Westfield - The Whip City

There's a whip hanging in my office in the State House.

And one in our guest room at home. Another in my husband's office. And each of my kids has a whip--Cathy, a ladylike horsetail whip that looks like it always needs brushing; Chris, a bullwhip that looks like it could tame the meanest critter.

One of my father's most prized possessions was the biggest bullwhip Westfield Whip Manufacturing Company made. My brother took it to Texas, I believe.

Now, if you've lived in Westfield for longer than a week, you know we're known as "The Whip City," because Westfield has been the center of the whip industry for almost two centuries--since 1801.

Last time I checked with the Martin family, Westfield Whip was still the leader in the business, with most whips being shipped overseas.

The industry has always fascinated me. I loved to watch the man sitting in the second floor window of the factory weaving the braided handles, for example, and visit just to talk to the Martins and see the variety of whips hanging on the first floor walls.

Recently, a friend gave me a small pamphlet, printed about the time Digital Equipment came to town. Ironic, isn't it, that Digital is gone and Westfield Whip still here?

Harold Martin wrote the piece, commenting on the diversity of this community's industry and recalling at time when whips and cigars and little else were made here.

Giving full credit to Harold Martin, because I'm no Patricia Smith (the ex-Boston Globe columnist), the booklet begins:

"For as long as anyone can remember Westfield has been The Whip City. The chances are it always will be. When the whip industry was waning and L. B. Allyn's investigations into food impurities made him a national figure, the town fathers tried calling Westfield 'The Pure Food Town.'

"Later, the Chamber of Commerce set out roadside markers calling it 'The Friendly City.' From time to time inventive souls have coined nicknames involving bicycles or boilers or sweetness and light.

"None of them took."

According to Martin, Titus Pease and Thomas Rosse came first, affixing buckskin thongs to tapered hickory poles and selling and bartering them.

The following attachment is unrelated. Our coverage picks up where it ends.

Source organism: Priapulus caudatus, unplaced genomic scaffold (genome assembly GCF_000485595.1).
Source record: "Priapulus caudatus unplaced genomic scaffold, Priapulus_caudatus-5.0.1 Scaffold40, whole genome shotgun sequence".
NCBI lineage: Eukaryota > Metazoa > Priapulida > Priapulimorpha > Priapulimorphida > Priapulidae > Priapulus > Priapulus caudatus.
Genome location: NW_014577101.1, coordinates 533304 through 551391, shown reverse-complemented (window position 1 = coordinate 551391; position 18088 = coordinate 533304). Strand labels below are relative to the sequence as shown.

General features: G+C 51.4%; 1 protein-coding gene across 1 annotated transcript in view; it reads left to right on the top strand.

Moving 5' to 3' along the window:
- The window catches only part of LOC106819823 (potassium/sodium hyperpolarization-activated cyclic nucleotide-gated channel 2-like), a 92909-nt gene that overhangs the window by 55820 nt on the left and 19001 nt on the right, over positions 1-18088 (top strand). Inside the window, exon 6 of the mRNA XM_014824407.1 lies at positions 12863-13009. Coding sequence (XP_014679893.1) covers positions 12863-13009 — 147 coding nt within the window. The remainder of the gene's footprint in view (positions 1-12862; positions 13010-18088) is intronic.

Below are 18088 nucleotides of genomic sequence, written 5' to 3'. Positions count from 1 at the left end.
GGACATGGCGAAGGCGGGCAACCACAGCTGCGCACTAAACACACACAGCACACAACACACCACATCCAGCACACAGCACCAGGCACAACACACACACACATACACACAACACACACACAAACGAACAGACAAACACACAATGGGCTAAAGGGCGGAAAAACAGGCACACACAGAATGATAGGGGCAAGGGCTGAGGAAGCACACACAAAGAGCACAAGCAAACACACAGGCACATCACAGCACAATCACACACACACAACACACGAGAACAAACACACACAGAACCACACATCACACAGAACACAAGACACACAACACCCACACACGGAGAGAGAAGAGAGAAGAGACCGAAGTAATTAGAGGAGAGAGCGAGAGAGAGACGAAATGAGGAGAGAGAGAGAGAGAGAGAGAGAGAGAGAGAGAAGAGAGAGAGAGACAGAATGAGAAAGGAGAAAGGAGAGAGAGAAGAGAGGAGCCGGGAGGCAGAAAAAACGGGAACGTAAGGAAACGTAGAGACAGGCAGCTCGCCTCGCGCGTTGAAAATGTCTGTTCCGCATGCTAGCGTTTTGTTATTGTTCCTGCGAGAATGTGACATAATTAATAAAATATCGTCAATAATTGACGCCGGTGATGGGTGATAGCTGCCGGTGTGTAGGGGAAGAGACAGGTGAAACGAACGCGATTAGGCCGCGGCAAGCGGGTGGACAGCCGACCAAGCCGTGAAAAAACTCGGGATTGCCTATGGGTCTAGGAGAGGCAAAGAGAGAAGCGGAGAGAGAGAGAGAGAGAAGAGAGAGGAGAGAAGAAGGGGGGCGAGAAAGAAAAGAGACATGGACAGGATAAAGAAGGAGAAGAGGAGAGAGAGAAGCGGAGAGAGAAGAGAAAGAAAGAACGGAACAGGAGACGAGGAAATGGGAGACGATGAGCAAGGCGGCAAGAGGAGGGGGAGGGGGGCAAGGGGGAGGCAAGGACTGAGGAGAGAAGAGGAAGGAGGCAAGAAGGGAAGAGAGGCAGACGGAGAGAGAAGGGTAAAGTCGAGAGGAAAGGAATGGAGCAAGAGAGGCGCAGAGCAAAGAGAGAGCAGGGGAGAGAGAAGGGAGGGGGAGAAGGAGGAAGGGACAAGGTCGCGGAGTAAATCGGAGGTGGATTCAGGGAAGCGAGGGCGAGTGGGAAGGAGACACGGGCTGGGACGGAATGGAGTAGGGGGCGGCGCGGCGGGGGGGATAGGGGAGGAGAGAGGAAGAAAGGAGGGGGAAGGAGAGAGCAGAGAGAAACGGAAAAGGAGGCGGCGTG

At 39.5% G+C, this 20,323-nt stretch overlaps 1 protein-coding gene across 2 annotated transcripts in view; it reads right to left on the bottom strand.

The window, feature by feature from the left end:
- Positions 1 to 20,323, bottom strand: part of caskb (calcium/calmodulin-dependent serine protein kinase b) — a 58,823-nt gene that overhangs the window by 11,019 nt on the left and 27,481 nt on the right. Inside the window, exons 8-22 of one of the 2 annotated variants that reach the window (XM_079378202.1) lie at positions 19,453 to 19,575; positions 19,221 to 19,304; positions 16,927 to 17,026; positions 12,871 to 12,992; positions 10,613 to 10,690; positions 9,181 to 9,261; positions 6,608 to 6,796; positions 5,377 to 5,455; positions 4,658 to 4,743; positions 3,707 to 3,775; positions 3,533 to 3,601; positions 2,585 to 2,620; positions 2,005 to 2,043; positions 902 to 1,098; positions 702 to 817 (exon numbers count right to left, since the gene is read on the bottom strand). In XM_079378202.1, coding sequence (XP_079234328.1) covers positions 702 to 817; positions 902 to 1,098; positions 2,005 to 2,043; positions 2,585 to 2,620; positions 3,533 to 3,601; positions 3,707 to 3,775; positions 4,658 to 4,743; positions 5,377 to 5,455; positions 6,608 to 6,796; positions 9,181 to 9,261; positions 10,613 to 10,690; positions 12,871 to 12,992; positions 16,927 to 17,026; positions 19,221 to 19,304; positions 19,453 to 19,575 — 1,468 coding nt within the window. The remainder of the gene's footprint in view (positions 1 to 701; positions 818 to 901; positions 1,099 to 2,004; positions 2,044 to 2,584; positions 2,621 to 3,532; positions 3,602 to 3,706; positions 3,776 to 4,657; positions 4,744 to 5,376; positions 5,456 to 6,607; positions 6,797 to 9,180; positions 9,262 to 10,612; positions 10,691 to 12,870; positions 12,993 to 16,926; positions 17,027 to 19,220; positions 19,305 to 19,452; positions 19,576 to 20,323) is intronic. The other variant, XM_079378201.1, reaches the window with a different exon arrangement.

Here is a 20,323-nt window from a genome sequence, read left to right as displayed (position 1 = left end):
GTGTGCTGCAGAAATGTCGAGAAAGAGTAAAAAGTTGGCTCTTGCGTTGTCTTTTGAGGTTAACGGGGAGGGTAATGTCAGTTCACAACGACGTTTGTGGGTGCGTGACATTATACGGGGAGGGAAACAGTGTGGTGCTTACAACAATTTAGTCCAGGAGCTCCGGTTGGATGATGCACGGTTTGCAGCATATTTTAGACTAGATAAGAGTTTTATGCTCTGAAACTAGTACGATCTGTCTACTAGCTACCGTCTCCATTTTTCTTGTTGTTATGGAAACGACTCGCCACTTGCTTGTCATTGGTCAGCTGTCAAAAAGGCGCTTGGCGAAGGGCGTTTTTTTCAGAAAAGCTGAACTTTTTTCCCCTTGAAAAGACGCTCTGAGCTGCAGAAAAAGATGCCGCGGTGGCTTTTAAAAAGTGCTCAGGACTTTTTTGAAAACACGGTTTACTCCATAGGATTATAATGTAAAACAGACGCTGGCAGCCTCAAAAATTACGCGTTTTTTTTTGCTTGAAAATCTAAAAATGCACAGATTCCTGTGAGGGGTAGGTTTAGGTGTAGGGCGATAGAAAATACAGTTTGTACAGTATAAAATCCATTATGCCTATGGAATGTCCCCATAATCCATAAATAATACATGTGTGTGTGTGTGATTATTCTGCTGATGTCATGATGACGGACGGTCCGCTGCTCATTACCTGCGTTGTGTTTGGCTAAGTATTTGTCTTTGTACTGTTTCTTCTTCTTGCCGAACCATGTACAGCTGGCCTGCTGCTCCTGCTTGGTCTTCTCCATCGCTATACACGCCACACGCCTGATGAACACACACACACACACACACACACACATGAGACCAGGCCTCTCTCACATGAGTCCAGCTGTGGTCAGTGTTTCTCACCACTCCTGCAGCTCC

Soon, Yankee ingenuity transformed whalebone and rattan and water buffalo hides from around the world into whips made in 40 factories in this town.

Martin points out that a true Westfield whip--a rawhide center in meticulously fitted strips of rattan, shaped to be flexible and strong--can only be made in Westfield, and only by Westfield Whip, although he admitted 25 years ago that the company had adjusted, to use fiberglass, and even nylon, on occasion. He claimed that anyone could make a bullwhip if they knew how to braid leather.

The pamphlet makes you want to learn more, because Martin touched on the fact that the Mormon Tabernacle in Salt Lake City was held together with rawhide, how whipmaker Emil Grubert worked over a long vat of hot glue or how Liverus Hull invented a gadget to bring mass production to whipmaking, and the demise of competitors like Cargill Cleveland, New England Whip, Windsor Whip, Duggan Whip, American Whip, U. S. Whip, the Van Deusen Company, and his prediction that Westfield will always be "The Whip City of the World."

Now, have I told you about the cigar industry? The bicycle industry? That Columbia Bicycle is coming out with a collector's edition of their 1941 bike?

Or how proud I am to represent Westfield, and all of its businesses and people?

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